May 1, 2009;
DeltaNp63 antagonizes p53 to regulate mesoderm induction in Xenopus laevis.
, a homolog of the tumor suppressor p53
, is critical for the development and maintenance of complex epithelia. The developmentally regulated p63
isoform, DeltaNp63, can act as a transcriptional repressor, but the link between the transcriptional functions of p63
and its biological roles is unclear. Based on our initial finding that the mesoderm
-inducing factor activin A is suppressed by DeltaNp63 in human keratinocytes
, we investigated the role of DeltaNp63 in regulating mesoderm
induction during early Xenopus laevis development. We find that down-regulation of DeltaNp63 by morpholino injection in the early Xenopus embryo
formation whereas ectopic expression of DeltaNp63 inhibits mesoderm
formation. Furthermore, we show that mesodermal induction after down-regulation of DeltaNp63 is dependent on p53
. We propose that a key function for p63
in defining a squamous epithelial phenotype is to actively suppress mesodermal cell fates during early development. Collectively, we show that there is a distinct requirement for different p53
family members during the development of both mesodermal and ectodermal tissues. These findings have implications for the role of p63
in both development and tumorigenesis of human epithelia.
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References [+] :
Fig. 2. ?Np63 loss and gain of function results in anterior patterning defects in Xenopus laevis. (A) Four-cell Xenopus embryos were injected dorsally with ?Np63alpha or ?Np63alpha-R304W mRNA (2 ng each) and scored at the tailbud stage. (B) Four-cell Xenopus embryos were injected dorsally with p63MO-A (200 ng) in the presence or absence of ?Np63alpha mRNA (2 ng), and scored at the tailbud stage. (C) Table summarizing results from embryo injections in (A) and (B). (D) Animal caps injected with control or p63MO, or ?Np63-encoding RNA were fixed, sectioned, and stained for p63 (4A4 antibody). (E) Whole embryo RT-PCR shows that the pan-mesodermal marker Xbra and the anterior mesodermal marker Gsc are down-regulated in ?Np63alpha-injected but not ?Np63alpha-R304W-injected embryos. (F) In situ hybridization analysis shows that ?Np63 is expressed in the animal pole of late blastula (stage 9) embryos and in most of the epidermis of mid-neurula (stage 18) embryos (anterior is on the left).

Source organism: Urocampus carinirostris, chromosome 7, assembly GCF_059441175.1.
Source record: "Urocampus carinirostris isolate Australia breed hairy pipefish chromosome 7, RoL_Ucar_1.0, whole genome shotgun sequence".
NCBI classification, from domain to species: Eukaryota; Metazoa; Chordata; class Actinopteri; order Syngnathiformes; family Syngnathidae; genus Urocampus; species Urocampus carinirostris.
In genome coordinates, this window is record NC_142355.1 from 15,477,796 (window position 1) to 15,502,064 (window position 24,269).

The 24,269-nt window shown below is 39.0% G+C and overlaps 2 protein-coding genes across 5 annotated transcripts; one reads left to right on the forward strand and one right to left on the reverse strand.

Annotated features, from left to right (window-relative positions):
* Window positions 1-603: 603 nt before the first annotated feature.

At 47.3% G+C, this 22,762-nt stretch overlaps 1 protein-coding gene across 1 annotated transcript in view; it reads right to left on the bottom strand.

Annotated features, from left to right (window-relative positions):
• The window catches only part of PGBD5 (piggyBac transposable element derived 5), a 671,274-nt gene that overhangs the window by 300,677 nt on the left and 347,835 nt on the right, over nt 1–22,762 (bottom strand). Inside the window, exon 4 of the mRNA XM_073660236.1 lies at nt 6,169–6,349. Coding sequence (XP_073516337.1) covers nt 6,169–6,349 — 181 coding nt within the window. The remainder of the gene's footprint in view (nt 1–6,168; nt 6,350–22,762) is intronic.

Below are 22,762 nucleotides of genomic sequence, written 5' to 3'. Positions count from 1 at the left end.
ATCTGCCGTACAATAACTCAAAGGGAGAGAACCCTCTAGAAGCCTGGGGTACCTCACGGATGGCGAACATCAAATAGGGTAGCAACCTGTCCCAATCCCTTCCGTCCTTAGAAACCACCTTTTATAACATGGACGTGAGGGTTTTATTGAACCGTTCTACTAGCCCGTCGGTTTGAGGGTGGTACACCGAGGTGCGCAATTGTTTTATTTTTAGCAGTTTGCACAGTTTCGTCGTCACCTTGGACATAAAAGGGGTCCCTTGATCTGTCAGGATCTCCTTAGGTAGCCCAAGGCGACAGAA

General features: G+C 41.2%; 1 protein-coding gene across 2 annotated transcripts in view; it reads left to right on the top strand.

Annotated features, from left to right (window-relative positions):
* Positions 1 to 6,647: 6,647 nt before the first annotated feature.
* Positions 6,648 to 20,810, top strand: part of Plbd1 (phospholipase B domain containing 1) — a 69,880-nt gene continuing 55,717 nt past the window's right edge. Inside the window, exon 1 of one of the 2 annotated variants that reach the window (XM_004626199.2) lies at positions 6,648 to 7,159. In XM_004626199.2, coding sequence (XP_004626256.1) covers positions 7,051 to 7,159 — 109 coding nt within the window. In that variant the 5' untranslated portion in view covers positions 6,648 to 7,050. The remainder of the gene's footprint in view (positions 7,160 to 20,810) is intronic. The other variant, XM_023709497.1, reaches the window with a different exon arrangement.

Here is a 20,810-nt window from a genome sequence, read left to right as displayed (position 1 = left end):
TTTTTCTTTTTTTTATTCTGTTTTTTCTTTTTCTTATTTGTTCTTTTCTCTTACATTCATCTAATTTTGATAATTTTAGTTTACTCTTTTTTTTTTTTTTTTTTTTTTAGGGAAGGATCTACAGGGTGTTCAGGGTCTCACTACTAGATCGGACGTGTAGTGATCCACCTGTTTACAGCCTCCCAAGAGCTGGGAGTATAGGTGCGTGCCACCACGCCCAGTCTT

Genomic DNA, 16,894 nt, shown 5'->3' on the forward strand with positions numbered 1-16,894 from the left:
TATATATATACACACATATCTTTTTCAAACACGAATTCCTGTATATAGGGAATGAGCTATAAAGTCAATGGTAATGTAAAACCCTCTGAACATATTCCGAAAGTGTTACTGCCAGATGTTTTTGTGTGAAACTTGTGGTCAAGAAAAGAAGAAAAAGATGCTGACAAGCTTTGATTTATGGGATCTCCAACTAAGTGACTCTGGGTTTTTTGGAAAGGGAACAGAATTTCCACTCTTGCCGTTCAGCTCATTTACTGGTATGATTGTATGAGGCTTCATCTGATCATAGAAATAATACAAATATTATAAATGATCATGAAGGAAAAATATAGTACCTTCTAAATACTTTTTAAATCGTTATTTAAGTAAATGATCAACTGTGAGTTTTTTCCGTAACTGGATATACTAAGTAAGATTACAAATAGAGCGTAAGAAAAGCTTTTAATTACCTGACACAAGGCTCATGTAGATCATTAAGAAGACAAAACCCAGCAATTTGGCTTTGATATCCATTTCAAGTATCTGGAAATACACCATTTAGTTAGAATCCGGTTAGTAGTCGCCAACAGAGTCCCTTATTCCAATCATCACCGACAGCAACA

Fig. 3. ?Np63 suppresses activin-mediated mesoderm induction. (A) ?Np63alpha suppresses activin-mediated explant elongation. Animal caps from embryos injected with ?Np63alpha mRNA (2 ng), ?Np63alpha-R304W mRNA (2 ng), or p63MO-A (200 ng) were dissected at stage 9 and cultured overnight in the presence or absence of activin A (10 ng/ml). Embryos were then fixed and photographed at sibling stage 18. (B) Activin treatment of animal caps results in down-regulation of ?Np63 expression. Caps were treated with activin (+ Act, 10 ng/ml) for 2 h or left untreated, fixed, sectioned, and stained for p63 (4A4 antibody). Scale bar is 50 ?m. (C) Animal caps injected with p63MO-A and B (100 ng each) were cultured in the presence of the indicated concentrations of activin, fixed, and photographed at sibling stage 18. Length-to-width (LWR) ratios for these explants were determined as previously described (Tahinci et al., 2007). Numbers in parentheses indicate numbers of explants scored. Asterisks indicate significant difference between p63MO injected and the corresponding uninjected explants (p <0.01). (D) Animal caps injected with p63MO-A or p63-MO-B (200 ng) or a morpholino against ?-globin (control MO, 200 ng) were cultured in the presence or absence of activin (10 ng/ml). RNA was isolated and levels of the mesodermal marker brachyury (Xbra), the ectodermal marker epidermal keratin, and ODC (control for RNA extraction) were assayed by RT-PCR.